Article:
. .
Page 1 of 2 12 LastLast
  1. #1
    I have a vfd on my BP but since fitting it's been left set at 50Hz so just a phase converter really.

    I am now converting the old girl to CNC and trying to figure out what to do with the speed control.

    Is it workable to set the vari-speed knob in the middle at say 1500rpm, mark the position, and then calibrate the VFD to control from say 500 to 3000rpm?

    I know back-gear will still be needed for torque/low speed but that could be treated the same maybe?

    What's a good way of treating this system?

    Fitting a plain pulley head is not really an option as it means buying another machine and butchering it.

  2. #2
    The belt must be up to the speed and power so I'd be inclined to give it a go.
    With any luck a Bridgeport expert will chime in with specific info.
    You think that's too expensive? You're not a Model Engineer are you? :D

  3. #3
    I have one reply on a US site where the guy did exactly this but he ramped it up to 5000rpm and left the vari-speed at 3000rpm setting so it can be done which is good news.

  4. #4
    I use the VFD as a single to three phase converter. This is because the original motor are not really meant to give good torque with varying frequency. I do sometimes drop the speed using the vfd but it mostly stays on 10/10. As you are doing the tool changes manually anyway, you can set the speed manually too right? Now there is the possibility of running the motor to 60hz as opposed to 50 and that will give give you a few more rpm.
    Machine tools and 3D printing supplies. Expanding constantly.

  5. #5
    The idea is not for more speed but for speed control via Mach3/CAM - the idea was to leave the head set at say 1500rpm then use the VFD for speed range and the back-gear for low range.

  6. #6
    George has made a very good point, 3 phase motors tend to produce better torque with reduced speeds than with increased speeds, it might be better to set your vari-drive nearer to top speed and cover more range with reduction whilst still giving you some increase on the top end,
    Last edited by magicniner; 21-05-2016 at 11:46 AM.
    You think that's too expensive? You're not a Model Engineer are you? :D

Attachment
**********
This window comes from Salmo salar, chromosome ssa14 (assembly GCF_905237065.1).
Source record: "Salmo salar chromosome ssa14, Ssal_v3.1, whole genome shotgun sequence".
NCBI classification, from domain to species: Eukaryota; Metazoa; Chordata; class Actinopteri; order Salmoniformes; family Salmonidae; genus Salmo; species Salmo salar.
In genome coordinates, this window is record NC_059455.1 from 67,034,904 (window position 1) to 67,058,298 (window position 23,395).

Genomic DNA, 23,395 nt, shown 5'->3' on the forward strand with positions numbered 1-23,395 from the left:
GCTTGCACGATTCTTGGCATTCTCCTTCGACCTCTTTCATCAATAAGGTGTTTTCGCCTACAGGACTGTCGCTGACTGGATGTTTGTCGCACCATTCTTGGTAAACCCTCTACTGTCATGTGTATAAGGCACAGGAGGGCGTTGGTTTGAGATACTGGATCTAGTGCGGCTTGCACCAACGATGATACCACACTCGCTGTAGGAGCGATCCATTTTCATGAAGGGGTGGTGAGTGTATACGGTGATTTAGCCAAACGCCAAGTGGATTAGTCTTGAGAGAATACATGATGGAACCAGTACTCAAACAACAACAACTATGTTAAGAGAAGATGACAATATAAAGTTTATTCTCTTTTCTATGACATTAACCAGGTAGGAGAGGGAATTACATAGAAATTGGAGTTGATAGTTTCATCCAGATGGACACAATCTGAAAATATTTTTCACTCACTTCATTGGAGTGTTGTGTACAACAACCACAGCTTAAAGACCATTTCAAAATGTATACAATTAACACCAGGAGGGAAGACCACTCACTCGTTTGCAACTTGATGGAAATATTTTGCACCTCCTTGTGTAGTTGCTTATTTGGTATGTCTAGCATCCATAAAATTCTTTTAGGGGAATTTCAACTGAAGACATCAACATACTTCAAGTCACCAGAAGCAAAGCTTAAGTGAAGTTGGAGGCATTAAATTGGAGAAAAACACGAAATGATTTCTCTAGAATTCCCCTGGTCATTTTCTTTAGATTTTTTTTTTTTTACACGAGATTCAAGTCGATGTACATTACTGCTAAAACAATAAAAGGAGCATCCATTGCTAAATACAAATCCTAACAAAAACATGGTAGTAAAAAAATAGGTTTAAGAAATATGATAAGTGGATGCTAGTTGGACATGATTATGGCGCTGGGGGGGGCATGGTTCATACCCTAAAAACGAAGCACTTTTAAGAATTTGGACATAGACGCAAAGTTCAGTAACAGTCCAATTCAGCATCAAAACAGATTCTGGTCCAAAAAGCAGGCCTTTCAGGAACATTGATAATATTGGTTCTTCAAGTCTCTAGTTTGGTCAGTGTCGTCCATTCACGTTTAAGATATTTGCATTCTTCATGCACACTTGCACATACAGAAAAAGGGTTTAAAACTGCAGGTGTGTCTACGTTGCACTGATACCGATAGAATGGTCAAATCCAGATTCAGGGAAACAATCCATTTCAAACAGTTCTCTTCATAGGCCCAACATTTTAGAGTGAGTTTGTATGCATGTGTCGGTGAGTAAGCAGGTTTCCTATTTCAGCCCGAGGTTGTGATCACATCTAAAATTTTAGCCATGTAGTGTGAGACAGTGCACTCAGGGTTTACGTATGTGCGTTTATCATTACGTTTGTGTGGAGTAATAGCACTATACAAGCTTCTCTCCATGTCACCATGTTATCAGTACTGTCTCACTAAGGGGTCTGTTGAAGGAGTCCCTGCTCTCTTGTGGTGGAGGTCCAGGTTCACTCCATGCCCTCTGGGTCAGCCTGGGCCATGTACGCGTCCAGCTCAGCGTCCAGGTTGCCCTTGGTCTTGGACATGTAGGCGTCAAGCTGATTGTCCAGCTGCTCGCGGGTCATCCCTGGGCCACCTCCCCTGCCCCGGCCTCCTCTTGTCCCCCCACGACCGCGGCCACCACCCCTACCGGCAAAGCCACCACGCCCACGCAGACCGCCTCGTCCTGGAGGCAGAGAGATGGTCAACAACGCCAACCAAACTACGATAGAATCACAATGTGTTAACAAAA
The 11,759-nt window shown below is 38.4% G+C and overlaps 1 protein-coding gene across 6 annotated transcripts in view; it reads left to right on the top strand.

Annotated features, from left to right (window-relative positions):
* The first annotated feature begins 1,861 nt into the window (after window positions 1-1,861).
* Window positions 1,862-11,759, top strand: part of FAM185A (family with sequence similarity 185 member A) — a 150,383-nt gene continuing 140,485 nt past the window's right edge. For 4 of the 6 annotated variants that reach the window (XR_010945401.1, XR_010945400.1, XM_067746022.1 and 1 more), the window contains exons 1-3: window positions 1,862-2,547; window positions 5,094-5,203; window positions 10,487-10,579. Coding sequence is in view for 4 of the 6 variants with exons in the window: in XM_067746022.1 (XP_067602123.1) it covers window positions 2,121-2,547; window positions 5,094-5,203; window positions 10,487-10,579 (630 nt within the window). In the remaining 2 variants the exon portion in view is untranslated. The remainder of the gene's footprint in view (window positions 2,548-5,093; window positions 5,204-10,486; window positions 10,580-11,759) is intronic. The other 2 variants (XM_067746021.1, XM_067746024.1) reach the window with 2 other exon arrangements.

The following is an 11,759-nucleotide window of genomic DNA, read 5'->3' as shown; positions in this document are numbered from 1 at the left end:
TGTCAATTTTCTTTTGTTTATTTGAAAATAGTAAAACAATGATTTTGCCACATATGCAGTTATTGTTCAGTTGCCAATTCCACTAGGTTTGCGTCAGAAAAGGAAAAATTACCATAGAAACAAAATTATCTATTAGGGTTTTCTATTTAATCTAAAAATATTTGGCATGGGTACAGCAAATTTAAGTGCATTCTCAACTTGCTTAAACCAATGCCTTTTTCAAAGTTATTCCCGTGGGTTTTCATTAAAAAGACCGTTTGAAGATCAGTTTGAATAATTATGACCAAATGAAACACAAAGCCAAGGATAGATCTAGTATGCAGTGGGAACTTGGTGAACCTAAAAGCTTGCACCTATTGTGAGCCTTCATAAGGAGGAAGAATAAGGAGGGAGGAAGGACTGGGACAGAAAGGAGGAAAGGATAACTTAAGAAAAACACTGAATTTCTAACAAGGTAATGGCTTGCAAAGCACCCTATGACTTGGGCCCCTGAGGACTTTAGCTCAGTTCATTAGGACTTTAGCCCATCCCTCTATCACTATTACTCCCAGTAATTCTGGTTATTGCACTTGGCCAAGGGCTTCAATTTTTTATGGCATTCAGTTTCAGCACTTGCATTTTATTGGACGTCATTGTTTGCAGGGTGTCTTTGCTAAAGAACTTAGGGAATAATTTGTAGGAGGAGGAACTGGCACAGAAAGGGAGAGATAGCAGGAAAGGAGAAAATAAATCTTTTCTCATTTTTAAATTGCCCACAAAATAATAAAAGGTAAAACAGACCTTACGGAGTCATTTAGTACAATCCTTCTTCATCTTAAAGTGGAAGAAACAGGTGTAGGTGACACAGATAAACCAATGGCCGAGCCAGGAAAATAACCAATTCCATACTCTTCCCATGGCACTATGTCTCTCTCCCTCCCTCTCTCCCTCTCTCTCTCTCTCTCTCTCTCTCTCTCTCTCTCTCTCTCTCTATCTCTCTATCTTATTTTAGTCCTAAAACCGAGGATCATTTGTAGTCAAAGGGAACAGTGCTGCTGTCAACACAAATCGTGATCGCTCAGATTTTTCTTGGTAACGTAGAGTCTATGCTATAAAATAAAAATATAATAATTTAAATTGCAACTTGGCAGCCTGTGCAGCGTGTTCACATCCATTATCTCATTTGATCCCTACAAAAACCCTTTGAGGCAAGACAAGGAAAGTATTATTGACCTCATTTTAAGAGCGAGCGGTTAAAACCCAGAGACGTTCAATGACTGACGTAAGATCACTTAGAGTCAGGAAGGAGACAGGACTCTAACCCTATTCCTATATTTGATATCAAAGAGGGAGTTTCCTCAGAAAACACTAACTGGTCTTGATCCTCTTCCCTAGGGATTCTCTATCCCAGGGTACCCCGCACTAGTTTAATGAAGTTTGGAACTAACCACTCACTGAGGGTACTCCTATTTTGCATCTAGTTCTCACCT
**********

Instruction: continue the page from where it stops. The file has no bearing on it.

7. #7
    Ah, so wind the head up to say 3000rpm and leave it there then use the VFD to give say 30% to 105% control ?

  8. #8
    See how it goes but if the motor runs smoothly on a VFD I think 120% should be do-able, do some test cuts to determine the bottom limit,
    You think that's too expensive? You're not a Model Engineer are you? :D

  9. #9
    Eventful morning....

    Did some paying jobs, then started messing with the BP, it turns out I have the 1.5Hp / 1450rpm motor :( and top speed is 3500rpm although the vari-speed won't turn past 3000 or below 500 so I'm guessing something is wrong inside the head for a start.

    I tweaked the VFD a bit, luckily the front panel pot was still programmed as speed source - it was just set at 50Hz.

    After a few tests I finally set max to 100Hz and min to 15Hz, it was on default 25-75Hz.

    The head was then wound to 1450rpm so it was at 1:1 ratio. Using the VFD this gave me a range of 430-2860rpm in high and 52-346rpm in low.

    I made a test cut on one of the batch parts I was making earlier - these are moly steel and use I use a 1/2" HSS tool at 450rpm, I'd made loads so I knew what the machine sounded like when running them and there was no noticeable difference. With the tacho on the spindle while cutting the speed dropped from 450 to 420rpm but the chances are it did that anyway.

    There are some issues up top as the sheaves are flapping like hell at speed.

    I think a fixed conversion at 1:1 might be worth doing rather than repair the sheave bushes etc. At least that will give me the most of my meagre 1.5Hp at the spindle rather than lost in the pulleys.

  10. #10
    So, improvements... Is a servo motor torque really linear from zero to rated speed?? I.e. will a 1.5kw AC servo really give me 1.5kw or 2Hp at 100rpm AND at 3000rpm or have i read it wrong??

    Would I therefore be better off just fitting a 1.8kw AC servo motor for the drive and connecting at 1:1 ratio??

    If it was correct then I would have full power from 1 to 3000rpm at the spindle - sounds ideal.

    Would this play well with my upcoming CSMIO/A conversion - would Mach3 give speed control and correct rpm readout??

Page 1 of 2 12 LastLast

Thread Information

Users Browsing this Thread

There are currently 1 users browsing this thread. (0 members and 1 guests)

Similar Threads

  1. HSM Advisor - High Speed Machining feed & speed calculator
    By magicniner in forum CAD & CAM Software
    Replies: 2
    Last Post: 20-01-2014, 12:57 PM
  2. NEW MEMBER: In over my head
    By Tele45 in forum New Member Introductions
    Replies: 8
    Last Post: 03-01-2014, 02:30 PM
  3. FOR SALE: End mills and Ball mills for sale......
    By Jimmybristol in forum Items For Sale
    Replies: 2
    Last Post: 16-02-2011, 12:37 AM
  4. WANTED: Looking for used mills ?
    By Meldreth_Nick in forum Items Wanted
    Replies: 7
    Last Post: 20-09-2010, 01:31 PM
  5. axminster mills
    By richb77 in forum Milling Machines, Builds & Conversions
    Replies: 9
    Last Post: 22-10-2008, 05:02 PM


Posting Permissions

  • You may not post new threads
  • You may not post replies
  • You may not post attachments
  • You may not edit your posts